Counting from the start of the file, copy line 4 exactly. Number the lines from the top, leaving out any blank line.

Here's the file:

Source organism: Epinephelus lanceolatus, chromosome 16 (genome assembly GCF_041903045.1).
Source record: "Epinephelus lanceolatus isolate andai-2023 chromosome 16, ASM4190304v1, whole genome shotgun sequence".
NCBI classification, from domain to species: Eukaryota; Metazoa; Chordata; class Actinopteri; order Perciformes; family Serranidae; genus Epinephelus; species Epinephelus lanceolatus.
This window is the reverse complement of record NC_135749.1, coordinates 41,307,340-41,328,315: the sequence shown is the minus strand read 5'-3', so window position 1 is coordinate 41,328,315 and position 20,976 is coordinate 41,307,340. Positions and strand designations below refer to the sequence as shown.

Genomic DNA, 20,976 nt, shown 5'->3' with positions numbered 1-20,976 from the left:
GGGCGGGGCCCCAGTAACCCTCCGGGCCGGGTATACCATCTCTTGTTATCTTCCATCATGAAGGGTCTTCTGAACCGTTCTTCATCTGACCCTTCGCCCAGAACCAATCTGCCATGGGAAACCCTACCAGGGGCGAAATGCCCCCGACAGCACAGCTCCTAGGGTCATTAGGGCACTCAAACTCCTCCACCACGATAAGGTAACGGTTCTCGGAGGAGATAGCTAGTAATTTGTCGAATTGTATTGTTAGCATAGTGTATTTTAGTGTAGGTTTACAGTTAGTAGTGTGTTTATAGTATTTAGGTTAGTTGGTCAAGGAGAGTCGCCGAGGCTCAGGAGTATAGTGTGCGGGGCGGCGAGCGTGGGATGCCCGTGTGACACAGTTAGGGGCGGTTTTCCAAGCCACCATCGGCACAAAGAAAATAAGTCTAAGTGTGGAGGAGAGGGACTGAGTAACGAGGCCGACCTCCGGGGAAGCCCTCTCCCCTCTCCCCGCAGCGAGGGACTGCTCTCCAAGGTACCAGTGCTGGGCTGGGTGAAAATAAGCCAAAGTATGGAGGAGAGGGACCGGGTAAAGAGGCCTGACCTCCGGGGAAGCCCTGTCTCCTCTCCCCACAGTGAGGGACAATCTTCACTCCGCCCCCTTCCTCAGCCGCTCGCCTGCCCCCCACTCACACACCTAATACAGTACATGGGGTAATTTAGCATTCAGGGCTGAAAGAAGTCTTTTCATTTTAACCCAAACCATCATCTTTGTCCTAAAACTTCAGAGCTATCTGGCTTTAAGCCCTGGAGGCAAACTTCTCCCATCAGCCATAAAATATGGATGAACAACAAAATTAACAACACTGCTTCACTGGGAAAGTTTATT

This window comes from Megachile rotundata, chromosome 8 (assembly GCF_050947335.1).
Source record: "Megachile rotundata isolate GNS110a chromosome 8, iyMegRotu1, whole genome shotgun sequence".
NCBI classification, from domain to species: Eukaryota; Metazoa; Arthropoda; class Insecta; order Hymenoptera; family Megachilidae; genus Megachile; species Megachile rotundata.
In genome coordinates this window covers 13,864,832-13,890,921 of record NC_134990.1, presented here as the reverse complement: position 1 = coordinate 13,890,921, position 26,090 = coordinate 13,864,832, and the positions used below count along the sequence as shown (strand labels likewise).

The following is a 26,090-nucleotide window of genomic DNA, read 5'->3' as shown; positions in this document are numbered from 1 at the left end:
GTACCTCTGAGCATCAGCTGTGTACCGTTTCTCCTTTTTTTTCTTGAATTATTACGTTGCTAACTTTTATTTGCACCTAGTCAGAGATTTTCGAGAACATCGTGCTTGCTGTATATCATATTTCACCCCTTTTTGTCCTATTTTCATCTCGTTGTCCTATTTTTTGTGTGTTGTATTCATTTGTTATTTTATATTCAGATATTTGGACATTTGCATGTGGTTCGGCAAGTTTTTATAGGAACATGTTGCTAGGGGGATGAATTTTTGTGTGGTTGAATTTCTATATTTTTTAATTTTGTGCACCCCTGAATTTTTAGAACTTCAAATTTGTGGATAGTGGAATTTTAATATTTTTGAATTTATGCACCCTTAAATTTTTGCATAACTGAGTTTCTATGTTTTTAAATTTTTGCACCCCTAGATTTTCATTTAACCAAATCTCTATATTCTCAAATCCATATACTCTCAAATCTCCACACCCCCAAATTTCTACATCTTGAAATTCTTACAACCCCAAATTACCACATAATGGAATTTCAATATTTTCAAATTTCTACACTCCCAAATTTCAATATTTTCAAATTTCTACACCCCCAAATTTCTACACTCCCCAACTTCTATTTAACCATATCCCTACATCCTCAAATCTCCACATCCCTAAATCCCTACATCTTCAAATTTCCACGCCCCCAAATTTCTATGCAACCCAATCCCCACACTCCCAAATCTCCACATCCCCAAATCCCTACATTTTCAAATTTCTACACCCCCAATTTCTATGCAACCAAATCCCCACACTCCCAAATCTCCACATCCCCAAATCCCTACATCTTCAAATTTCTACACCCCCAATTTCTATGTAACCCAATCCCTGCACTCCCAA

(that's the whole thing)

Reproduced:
This window is the reverse complement of record NC_135749.1, coordinates 41,307,340-41,328,315: the sequence shown is the minus strand read 5'-3', so window position 1 is coordinate 41,328,315 and position 20,976 is coordinate 41,307,340. Positions and strand designations below refer to the sequence as shown.